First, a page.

Each day of the Intensive Course also involved mini-lectures giving the “theory” of what we’d been practicing, followed by discussion of exemplary textiles, which Dr. Vogelsang-Eastwood guided so that participants learned to read/interpret everything, from pieces of cloth to garments from specific places and for particular purposes (for example, a symbolic sari, inexpensive and intended for purchase by a poor person as a temple offering vs. an expensive and carefully hand-printed sari, enormously valuable to its original owner but fallen in price/worth as soon as it became second-hand). As those examples suggest, understanding textiles is a way of understanding identity and culture (and vice versa). To truly read anything that came into one’s hands, one would need to study not only the object but when and where it came from. Fortunately, the TRC houses many stories as well as boxes and boxes of textiles. And, unlike most curated collections, which focus only on display, the TRC emphasizes research, so almost all its treasures may, with care, be handled.

Lees meer: Review of the TRC Intensive Textile Course

   

Unieke 3-oktober gift voor TRC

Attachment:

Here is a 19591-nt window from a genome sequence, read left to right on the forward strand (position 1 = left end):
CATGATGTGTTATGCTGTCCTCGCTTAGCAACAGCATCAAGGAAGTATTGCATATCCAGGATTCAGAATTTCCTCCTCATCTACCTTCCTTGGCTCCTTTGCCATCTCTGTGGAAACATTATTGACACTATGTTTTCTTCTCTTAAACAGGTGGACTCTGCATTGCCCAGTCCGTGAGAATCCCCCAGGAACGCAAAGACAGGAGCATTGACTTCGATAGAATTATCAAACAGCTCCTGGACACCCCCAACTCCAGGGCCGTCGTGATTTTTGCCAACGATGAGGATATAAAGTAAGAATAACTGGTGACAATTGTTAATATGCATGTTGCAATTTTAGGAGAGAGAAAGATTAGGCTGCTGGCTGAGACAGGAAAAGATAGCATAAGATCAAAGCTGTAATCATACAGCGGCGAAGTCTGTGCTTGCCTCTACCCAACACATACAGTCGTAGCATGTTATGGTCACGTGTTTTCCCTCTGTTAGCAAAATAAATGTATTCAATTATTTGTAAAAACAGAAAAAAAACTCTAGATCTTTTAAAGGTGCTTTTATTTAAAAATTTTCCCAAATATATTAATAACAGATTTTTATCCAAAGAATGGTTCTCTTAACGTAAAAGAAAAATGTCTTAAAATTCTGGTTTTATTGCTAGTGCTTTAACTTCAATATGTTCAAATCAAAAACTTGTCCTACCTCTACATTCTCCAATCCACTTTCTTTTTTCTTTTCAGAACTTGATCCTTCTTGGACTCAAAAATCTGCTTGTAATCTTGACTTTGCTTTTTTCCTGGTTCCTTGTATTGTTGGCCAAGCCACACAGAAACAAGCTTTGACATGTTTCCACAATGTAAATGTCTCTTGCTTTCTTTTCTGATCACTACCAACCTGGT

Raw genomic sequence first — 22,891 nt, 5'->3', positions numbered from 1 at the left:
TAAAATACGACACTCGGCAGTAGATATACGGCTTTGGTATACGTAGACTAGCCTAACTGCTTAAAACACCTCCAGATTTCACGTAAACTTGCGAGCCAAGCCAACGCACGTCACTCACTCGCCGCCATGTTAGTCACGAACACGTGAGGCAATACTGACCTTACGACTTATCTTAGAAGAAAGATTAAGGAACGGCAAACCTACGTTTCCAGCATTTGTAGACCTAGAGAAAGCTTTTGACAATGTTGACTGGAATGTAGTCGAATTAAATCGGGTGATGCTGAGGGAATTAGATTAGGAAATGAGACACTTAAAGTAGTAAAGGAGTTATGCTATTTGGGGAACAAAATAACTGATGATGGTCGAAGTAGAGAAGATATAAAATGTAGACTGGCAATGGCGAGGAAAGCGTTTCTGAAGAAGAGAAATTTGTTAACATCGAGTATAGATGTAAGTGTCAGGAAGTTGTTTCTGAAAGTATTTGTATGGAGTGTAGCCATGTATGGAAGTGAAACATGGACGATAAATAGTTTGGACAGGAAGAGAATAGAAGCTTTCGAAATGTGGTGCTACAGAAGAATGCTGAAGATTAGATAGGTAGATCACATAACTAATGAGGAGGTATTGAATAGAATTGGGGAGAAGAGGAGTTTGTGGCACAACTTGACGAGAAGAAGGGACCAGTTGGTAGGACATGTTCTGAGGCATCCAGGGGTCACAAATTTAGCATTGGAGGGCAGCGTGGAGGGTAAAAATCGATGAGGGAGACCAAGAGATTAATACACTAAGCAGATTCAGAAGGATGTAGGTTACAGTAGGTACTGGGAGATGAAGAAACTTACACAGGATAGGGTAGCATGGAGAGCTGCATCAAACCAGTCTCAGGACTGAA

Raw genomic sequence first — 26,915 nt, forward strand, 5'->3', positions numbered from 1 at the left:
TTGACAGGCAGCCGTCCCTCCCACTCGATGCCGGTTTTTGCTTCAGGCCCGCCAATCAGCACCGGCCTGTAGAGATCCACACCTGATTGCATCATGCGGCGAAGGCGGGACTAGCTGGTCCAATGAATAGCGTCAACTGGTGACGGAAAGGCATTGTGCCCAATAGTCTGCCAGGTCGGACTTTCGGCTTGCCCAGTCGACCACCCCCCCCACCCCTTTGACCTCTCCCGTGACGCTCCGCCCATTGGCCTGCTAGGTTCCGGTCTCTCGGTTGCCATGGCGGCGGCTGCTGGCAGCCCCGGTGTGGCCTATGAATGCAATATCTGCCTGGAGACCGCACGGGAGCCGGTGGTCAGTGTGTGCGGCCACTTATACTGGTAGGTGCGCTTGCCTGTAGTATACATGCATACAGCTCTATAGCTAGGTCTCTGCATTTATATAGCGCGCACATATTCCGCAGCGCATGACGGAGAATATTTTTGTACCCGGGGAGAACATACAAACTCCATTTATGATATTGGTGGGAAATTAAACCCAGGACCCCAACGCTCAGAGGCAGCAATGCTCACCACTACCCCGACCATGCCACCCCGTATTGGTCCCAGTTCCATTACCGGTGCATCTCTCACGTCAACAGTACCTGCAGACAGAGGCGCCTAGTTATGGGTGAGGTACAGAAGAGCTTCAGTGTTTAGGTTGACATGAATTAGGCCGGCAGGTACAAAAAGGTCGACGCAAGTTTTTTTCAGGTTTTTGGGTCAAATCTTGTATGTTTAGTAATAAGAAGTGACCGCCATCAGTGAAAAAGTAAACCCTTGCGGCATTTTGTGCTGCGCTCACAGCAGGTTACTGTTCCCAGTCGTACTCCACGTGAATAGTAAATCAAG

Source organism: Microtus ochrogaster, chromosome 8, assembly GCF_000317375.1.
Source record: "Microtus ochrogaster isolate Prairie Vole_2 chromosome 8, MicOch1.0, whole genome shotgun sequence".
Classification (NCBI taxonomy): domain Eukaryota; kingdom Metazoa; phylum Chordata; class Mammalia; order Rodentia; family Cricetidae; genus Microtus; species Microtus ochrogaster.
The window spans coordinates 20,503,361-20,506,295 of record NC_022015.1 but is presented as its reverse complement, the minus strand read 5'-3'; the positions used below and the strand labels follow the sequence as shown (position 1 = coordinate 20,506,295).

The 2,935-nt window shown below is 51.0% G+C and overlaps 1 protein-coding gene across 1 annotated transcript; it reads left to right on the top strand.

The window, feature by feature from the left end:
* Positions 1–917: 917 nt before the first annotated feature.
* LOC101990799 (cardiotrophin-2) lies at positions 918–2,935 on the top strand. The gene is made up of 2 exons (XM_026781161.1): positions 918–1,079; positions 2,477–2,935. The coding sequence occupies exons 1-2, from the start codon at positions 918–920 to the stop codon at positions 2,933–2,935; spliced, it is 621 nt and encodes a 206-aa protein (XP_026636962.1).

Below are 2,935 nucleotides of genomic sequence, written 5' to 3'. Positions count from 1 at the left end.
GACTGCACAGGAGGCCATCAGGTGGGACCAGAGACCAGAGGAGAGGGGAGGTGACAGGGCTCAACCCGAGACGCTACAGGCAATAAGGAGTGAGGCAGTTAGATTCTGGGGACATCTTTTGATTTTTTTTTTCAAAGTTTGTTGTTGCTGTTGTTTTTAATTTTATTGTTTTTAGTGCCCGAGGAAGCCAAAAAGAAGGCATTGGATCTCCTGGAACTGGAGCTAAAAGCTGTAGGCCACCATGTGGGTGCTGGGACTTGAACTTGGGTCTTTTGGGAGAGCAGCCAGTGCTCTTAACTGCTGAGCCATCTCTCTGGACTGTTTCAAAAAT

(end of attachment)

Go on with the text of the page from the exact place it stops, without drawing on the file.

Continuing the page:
Moniek van Sandick overhandigt een kostuum van de 3 Oktober Vereeniging aan Gillian Vogelsang, directeur TRC.

Moniek van Sandick overhandigt een kostuum van de 3 Oktober Vereeniging aan Gillian Vogelsang, directeur TRC.

Afgelopen donderdag kreeg het TRC bezoek van Moniek van Sandick, een van de eerste vrijwilligsters van de TRC en nu gemeenteraadslid in de gemeente Leiden. Maar Moniek is ook lid van de 3 October Vereeniging, dat roemruchte orgaan dat sinds 1886 elk jaar leiding geeft aan de festiviteiten in Leiden die de bevrijding vieren van de stad, nu al weer 442 jaar geleden, om precies te zijn op 3 oktober 1574. Op die dag ontdekten de Leidenaren dat het Spaanse leger, dat de stad vele maanden had belegerd, uit de omstreken van Leiden was vertrokken. Van de 18000 inwoners van Leiden vòòr het beleg, waren er 6000 omgekomen of gestorven.

Het ontzet van Leiden leidde mede in de jaren die volgden tot het ontstaan van een onafhankelijk Nederland. Direct leidde het ontzet tot de oprichting van de Universiteit Leiden, die op 8 februari 1575 officieel werd ingesteld.

Het ontzet van Leiden wordt elk jaar nog steeds groots gevierd. Leidenaren en oud-Leidenaren eten haring met wittebrood, ter herinnering aan het eerste voedsel dat na het ontzet in de stad werd ingevoerd, maar ook hutspot, dat mengsel van aardappels, wortelen, uien en klapstuk, dat volgens de verhalen vanuit het verlaten Spaanse kamp naar de stad werd gebracht in een enorme ketel. Enorme ketel ....., de verhalen zijn wat overdreven. De bewuste ketel wordt bewaard in Museum De Lakenhal, en is niet zo vreselijk groot.